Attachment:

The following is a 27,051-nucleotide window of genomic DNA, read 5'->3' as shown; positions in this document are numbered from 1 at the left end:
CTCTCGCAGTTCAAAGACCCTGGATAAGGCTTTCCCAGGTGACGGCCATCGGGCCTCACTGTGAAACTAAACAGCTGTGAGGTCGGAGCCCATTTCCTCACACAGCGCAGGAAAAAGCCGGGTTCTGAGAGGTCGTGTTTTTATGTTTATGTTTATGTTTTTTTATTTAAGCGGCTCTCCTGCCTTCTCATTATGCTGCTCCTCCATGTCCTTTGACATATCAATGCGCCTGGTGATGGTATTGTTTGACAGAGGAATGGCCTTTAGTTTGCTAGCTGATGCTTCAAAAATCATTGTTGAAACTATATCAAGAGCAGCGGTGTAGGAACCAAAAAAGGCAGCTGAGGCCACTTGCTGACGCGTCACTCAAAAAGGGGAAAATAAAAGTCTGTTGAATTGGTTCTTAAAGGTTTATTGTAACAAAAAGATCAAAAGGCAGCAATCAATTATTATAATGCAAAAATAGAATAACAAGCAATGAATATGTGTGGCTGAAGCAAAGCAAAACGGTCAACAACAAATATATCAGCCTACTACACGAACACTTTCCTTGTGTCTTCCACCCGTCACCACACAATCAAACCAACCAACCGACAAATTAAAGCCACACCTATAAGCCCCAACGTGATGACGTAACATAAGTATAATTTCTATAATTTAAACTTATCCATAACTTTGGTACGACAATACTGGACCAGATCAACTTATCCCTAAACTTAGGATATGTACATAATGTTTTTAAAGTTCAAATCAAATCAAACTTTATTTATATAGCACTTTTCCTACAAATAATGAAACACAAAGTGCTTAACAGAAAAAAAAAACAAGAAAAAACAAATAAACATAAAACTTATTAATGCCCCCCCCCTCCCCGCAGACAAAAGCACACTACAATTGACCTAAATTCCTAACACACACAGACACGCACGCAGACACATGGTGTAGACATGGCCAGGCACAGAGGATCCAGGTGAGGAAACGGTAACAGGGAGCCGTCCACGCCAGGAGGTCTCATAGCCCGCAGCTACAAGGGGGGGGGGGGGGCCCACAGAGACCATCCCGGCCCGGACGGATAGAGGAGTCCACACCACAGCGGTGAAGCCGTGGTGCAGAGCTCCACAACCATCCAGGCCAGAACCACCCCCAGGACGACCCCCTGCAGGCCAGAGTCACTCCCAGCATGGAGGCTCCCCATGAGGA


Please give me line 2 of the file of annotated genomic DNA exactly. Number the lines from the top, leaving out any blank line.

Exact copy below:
CTCTCGCAGTTCAAAGACCCTGGATAAGGCTTTCCCAGGTGACGGCCATCGGGCCTCACTGTGAAACTAAACAGCTGTGAGGTCGGAGCCCATTTCCTCACACAGCGCAGGAAAAAGCCGGGTTCTGAGAGGTCGTGTTTTTATGTTTATGTTTATGTTTTTTTATTTAAGCGGCTCTCCTGCCTTCTCATTATGCTGCTCCTCCATGTCCTTTGACATATCAATGCGCCTGGTGATGGTATTGTTTGACAGAGGAATGGCCTTTAGTTTGCTAGCTGATGCTTCAAAAATCATTGTTGAAACTATATCAAGAGCAGCGGTGTAGGAACCAAAAAAGGCAGCTGAGGCCACTTGCTGACGCGTCACTCAAAAAGGGGAAAATAAAAGTCTGTTGAATTGGTTCTTAAAGGTTTATTGTAACAAAAAGATCAAAAGGCAGCAATCAATTATTATAATGCAAAAATAGAATAACAAGCAATGAATATGTGTGGCTGAAGCAAAGCAAAACGGTCAACAACAAATATATCAGCCTACTACACGAACACTTTCCTTGTGTCTTCCACCCGTCACCACACAATCAAACCAACCAACCGACAAATTAAAGCCACACCTATAAGCCCCAACGTGATGACGTAACATAAGTATAATTTCTATAATTTAAACTTATCCATAACTTTGGTACGACAATACTGGACCAGATCAACTTATCCCTAAACTTAGGATATGTACATAATGTTTTTAAAGTTCAAATCAAATCAAACTTTATTTATATAGCACTTTTCCTACAAATAATGAAACACAAAGTGCTTAACAGAAAAAAAAAACAAGAAAAAACAAATAAACATAAAACTTATTAATGCCCCCCCCCTCCCCGCAGACAAAAGCACACTACAATTGACCTAAATTCCTAACACACACAGACACGCACGCAGACACATGGTGTAGACATGGCCAGGCACAGAGGATCCAGGTGAGGAAACGGTAACAGGGAGCCGTCCACGCCAGGAGGTCTCATAGCCCGCAGCTACAAGGGGGGGGGGGGGGCCCACAGAGACCATCCCGGCCCGGACGGATAGAGGAGTCCACACCACAGCGGTGAAGCCGTGGTGCAGAGCTCCACAACCATCCAGGCCAGAACCACCCCCAGGACGACCCCCTGCAGGCCAGAGTCACTCCCAGCATGGAGGCTCCCCATGAGGA